The dispute over Montgomery's criticism of how the campaign should develop left Churchill out on a limb since Eisenhower did not welcome his interference or his suggested recipe.
In Italy, where the command was predominantly British, Churchill was more welcome. He was also preoccupied with the situation in Greece, where he wished to avoid a Communist coup in Athens as the Germans began to withdraw. He agreed with Roosevelt in mid-August that a British force should be sent there. Russian behaviour over the Warsaw rising upset him deeply and he grew more sombre about the post-war world.
In September, accompanied by a large staff in the Queen Mary, he went to see Roosevelt again, and he was persuaded to agree to the Morgenthau plan to ‘pastoralize’ Germany after the war, a decision he quickly repented. He insisted that there should be a substantive British contribution to the Pacific war and Mountbatten was instructed to recapture Burma. It was, however, very evident that Admiral King, the American chief of naval staff, was reluctant to receive the assistance of the Royal Navy.
Meanwhile German resistance in the West was stiffening and the failure of the Arnhem operation presaged a harsh winter. Churchill decided to visit Stalin again to achieve some sort of agreement about Poland and Greece. Roosevelt could not go. Churchill reached a paper agreement with Stalin about spheres of influence taking no account of American views and not really tackling the Polish question. On his return he managed to secure Roosevelt's agreement to American recognition of de Gaulle's Government in France. The path was clear at last for Churchill to visit Paris, where he had a triumphant reception on 11 November 1944.
Greece was not so simple nor was it improved by a press leakage of Churchill's signal to Lt.-Gen. (Sir) R. M. Scobie, the commander of the British force sent to Athens: ‘Do not however hesitate to act as if you were in a conquered city where a local rebellion is in progress.’ He gained Roosevelt's agreement to the appointment of a regency pending elections and the return of the Greek king, and, with his customary disregard of danger, decided to go with Eden to Athens to settle the situation on the spot. About Damaskinos he inquired, ‘This Archbishop, is he a cunning, scheming prelate more interested in temporal power than celestial glory?’ and, on being told that he was, decided ‘Then, he's our man’.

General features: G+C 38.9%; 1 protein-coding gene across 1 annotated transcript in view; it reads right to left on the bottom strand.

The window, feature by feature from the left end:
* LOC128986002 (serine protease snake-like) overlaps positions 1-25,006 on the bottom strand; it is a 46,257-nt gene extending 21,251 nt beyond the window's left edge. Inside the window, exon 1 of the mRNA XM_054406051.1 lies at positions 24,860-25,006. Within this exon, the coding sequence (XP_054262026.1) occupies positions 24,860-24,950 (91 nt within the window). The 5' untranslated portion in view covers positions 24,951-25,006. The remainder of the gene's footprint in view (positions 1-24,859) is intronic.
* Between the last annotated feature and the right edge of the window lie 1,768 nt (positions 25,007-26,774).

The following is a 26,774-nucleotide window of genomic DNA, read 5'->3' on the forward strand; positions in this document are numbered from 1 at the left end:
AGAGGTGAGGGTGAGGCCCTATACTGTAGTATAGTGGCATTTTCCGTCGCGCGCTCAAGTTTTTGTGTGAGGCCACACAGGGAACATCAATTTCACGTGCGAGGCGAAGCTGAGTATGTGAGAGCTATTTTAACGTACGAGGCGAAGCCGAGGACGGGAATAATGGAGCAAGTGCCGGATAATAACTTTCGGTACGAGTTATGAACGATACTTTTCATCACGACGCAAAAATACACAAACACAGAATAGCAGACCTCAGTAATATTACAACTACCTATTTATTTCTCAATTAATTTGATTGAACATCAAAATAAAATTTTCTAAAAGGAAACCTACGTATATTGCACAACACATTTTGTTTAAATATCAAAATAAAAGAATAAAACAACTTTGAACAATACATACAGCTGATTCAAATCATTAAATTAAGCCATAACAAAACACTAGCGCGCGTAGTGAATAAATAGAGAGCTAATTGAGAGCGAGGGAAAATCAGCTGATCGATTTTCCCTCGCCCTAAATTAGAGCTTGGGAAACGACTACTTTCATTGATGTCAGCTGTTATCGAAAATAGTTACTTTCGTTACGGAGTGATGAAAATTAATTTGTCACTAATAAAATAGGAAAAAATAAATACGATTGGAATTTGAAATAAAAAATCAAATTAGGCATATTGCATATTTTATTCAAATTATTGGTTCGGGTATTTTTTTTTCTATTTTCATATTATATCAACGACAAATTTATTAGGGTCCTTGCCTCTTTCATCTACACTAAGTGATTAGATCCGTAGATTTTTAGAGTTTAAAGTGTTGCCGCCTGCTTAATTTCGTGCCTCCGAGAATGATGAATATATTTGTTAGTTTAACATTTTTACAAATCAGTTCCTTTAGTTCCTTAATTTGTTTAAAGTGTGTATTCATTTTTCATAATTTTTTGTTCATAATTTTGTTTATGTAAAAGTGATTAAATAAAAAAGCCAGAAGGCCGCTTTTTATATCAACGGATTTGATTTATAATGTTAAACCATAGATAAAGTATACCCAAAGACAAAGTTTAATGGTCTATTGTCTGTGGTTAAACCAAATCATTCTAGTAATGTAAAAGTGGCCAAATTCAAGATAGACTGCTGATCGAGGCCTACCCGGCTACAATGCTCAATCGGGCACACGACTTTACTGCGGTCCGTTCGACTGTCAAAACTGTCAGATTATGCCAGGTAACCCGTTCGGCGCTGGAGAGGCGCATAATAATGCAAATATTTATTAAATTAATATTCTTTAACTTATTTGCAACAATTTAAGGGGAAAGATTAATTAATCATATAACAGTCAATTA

In replying to Smuts's message for his seventieth birthday (30 November 1944) Churchill admitted that ‘it is not so easy as it used to be for me to get things done’. This was not only because he was influencing the Americans increasingly less and the Russians not at all, but also because he himself was tired and, through playing too many away matches, losing his grip over an increasingly irritated Cabinet. Attlee sent him a long letter, 19 January 1945, criticizing his ‘method or rather lack of method of dealing with matters requiring Cabinet decisions’ and of paying too much attention to the views of his cronies Bracken and Beaverbrook, neither of whom was in the War Cabinet.
The last meeting of the ‘Big Three’ took place in February in the Crimea. It was a sign of the times that, although Roosevelt agreed to staff talks in Malta en route, he did not wish for long discussions with Churchill himself lest they appeared to be ‘ganging up’ on Stalin. The atmosphere at Yalta was apparently cordial and agreement was reached on the establishment of the United Nations and the occupation of Germany, but the Polish question remained unsolved. Stalin was at this time still trusted by Churchill, who none the less felt that too many concessions were made to him because of American anxiety for Russian participation in the war against Japan.